Marcos Bretón

Opinion: Shaving head for St. Baldrick’s brings many emotions

Sacramento Bee columnist Marcos Breton gets a little touch up after getting his head shaved at the St. Baldrick's Foundation charity drive Monday.
Sacramento Bee columnist Marcos Breton gets a little touch up after getting his head shaved at the St. Baldrick's Foundation charity drive Monday. jvillegas@sacbee.com

As a child of the 1970s, my dream was to have hair like Jimmy Page of Led Zeppelin – a long, flowing mane that embodied a cool I never could achieve.

Some of us clung to the idea that our hair was a link to youth, even when the hair in question began to thin.

On Monday, I swapped my remaining hair for something more meaningful. I sat in a barber chair outside of deVere’s Irish Pub in downtown Sacramento with hundreds of others as crowds watched and cheered while we had our hair shaved off our heads in assembly-line fashion.

It was a blur of emotions. You feel nervous, vulnerable, giddy, embarrassed and proud – all at once. Your family is there. Everyone is watching with smiles and tears in their eyes while you go bald. What a beautiful experience.

The tradition of St. Baldrick’s has grown in the Sacramento region for 13 years, each year drawing more people to shave their heads in solidarity with kids who lost their hair through painful and terrifying chemotherapy treatments.

Nationally, St. Baldrick’s is the largest private source of childhood cancer research grants in the United States. Locally, Keaton Raphael Memorial partners with St. Baldrick’s to stage several mass shaving events – including one at Sleep Train Arena on Wednesday night. Raphael was an adorable 5-year-old Roseville boy who died in 1998 after a nine-month battle with neuroblastoma, a form of cancer that strikes kids 5 years and younger.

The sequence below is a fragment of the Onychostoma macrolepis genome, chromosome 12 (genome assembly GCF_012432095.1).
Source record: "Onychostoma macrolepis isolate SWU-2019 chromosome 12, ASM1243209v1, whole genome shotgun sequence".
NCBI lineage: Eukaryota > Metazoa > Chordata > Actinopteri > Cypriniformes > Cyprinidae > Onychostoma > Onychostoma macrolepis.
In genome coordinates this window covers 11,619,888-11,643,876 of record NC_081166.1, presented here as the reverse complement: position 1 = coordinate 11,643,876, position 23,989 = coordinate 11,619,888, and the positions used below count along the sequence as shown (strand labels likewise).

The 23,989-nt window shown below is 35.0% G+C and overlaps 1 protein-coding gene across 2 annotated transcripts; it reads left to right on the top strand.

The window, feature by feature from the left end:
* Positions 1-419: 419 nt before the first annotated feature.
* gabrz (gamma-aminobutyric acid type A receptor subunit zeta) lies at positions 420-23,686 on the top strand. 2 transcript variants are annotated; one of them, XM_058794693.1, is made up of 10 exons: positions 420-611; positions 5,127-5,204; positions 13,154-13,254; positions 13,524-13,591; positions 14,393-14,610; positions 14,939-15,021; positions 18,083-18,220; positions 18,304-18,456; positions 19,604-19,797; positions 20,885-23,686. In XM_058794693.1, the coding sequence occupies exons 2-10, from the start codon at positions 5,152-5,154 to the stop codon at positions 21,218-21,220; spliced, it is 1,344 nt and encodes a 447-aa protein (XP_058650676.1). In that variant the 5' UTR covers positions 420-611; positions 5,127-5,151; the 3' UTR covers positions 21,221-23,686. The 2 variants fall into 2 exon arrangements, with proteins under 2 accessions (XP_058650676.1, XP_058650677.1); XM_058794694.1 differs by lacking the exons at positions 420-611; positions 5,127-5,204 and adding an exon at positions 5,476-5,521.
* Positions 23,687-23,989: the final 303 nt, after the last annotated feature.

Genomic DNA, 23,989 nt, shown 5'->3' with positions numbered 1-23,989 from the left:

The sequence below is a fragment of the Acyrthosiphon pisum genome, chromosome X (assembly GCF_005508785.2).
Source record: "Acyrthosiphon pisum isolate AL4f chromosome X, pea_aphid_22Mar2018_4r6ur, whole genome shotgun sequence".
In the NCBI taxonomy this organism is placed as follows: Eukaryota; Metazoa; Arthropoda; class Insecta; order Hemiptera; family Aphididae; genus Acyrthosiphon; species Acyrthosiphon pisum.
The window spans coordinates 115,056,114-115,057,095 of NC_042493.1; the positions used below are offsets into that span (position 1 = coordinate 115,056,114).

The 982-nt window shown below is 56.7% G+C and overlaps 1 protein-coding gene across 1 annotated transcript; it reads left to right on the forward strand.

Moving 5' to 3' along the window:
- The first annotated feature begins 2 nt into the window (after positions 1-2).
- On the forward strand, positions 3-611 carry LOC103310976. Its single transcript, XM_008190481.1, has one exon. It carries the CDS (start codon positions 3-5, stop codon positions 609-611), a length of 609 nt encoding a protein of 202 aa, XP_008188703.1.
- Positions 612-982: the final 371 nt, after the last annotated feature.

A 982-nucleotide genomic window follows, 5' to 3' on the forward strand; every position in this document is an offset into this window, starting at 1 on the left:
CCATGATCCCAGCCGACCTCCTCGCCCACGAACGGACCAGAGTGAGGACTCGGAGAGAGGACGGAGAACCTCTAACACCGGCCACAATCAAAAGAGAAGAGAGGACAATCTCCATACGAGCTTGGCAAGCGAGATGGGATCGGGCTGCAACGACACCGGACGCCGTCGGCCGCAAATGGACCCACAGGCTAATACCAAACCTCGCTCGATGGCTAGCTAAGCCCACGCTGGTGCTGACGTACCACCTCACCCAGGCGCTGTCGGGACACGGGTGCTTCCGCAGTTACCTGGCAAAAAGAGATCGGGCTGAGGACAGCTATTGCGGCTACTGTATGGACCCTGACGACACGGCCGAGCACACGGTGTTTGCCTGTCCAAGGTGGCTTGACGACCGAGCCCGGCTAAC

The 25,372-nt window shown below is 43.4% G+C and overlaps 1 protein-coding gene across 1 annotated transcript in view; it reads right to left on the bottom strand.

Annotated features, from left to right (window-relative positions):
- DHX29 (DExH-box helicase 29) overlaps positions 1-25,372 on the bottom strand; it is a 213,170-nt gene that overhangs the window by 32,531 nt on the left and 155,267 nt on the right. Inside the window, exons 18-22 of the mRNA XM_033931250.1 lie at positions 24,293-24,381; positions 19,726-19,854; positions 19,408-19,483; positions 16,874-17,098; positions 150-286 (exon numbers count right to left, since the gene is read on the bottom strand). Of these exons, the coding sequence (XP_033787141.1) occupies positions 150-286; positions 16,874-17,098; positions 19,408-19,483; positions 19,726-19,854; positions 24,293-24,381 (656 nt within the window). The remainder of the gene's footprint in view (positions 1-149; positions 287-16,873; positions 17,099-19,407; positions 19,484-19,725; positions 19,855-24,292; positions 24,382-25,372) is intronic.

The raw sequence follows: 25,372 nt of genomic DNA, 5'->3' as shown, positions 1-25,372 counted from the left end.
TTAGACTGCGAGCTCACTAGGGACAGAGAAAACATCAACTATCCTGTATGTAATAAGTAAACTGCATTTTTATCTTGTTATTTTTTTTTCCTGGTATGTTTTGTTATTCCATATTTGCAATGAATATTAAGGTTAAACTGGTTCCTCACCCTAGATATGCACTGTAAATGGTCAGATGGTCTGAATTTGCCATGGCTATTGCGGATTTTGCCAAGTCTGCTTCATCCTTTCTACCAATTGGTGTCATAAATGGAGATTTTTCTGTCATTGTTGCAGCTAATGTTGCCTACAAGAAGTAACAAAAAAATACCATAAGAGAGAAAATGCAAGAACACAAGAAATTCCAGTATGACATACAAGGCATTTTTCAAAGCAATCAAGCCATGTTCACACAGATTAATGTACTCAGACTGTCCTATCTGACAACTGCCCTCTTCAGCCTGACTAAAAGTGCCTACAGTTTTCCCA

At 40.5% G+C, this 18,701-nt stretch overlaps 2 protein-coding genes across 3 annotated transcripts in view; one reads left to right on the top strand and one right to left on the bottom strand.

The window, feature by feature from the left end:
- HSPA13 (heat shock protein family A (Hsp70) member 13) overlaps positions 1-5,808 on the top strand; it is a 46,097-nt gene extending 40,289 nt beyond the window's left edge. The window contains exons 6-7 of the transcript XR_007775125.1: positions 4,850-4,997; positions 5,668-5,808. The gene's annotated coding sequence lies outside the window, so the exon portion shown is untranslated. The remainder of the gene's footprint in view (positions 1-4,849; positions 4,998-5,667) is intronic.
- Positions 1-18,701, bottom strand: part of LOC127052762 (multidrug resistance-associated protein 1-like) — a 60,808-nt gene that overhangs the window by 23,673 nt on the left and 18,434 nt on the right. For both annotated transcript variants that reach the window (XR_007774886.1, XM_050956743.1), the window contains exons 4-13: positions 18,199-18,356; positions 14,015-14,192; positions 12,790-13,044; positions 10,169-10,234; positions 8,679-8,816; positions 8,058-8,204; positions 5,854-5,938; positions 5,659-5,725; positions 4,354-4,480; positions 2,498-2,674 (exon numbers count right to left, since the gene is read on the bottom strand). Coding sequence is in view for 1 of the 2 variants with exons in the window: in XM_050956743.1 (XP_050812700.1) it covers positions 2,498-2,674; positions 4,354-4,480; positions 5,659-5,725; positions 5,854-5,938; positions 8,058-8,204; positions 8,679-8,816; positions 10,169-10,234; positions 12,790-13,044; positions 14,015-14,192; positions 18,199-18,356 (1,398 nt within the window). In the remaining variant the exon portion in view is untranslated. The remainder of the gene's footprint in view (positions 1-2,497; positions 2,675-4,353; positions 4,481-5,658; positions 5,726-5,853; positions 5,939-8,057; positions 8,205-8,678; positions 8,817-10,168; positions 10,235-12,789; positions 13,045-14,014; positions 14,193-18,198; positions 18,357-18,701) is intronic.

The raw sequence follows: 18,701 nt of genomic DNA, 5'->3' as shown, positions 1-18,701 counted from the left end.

KRM has raised $5.5 million locally since partnering with St. Baldrick’s. Much of that money goes to UC Davis Comprehensive Cancer Center.

As a marketing tool, shaving your head is a forerunner of the “ice bucket challenge,” which went viral last year and raised a ton of money to fight Lou Gehrig’s disease. The St. Baldrick’s campaign works because something visceral happens to volunteers and spectators alike.

You see it in the faces of young women, children and high school kids – all of whom sacrifice pieces of their identities in gestures meant to help kids. “It’s an emotional process,” said Tamara Coil, marketing director of KRM.

“Everyone knows it takes a lot, especially for children and women with long hair, to part with it. It’s part of who you are.”

In Sacramento, St. Baldrick’s is a tradition of spring. The object is raising money, but even more profound is the sense of community. It’s hard to feel anything but good will for your fellow baldies.

Suddenly, being cool was less satisfying than the expressions of your children as they rubbed your bald head. All any of us could hope for is that our gestures would mean something to kids whose hair fell out while fighting to stay alive. If you’d like to help, you can go here: http://sacb.ee/2K4X.

Call The Bee’s Marcos Breton, (916) 321-1096.

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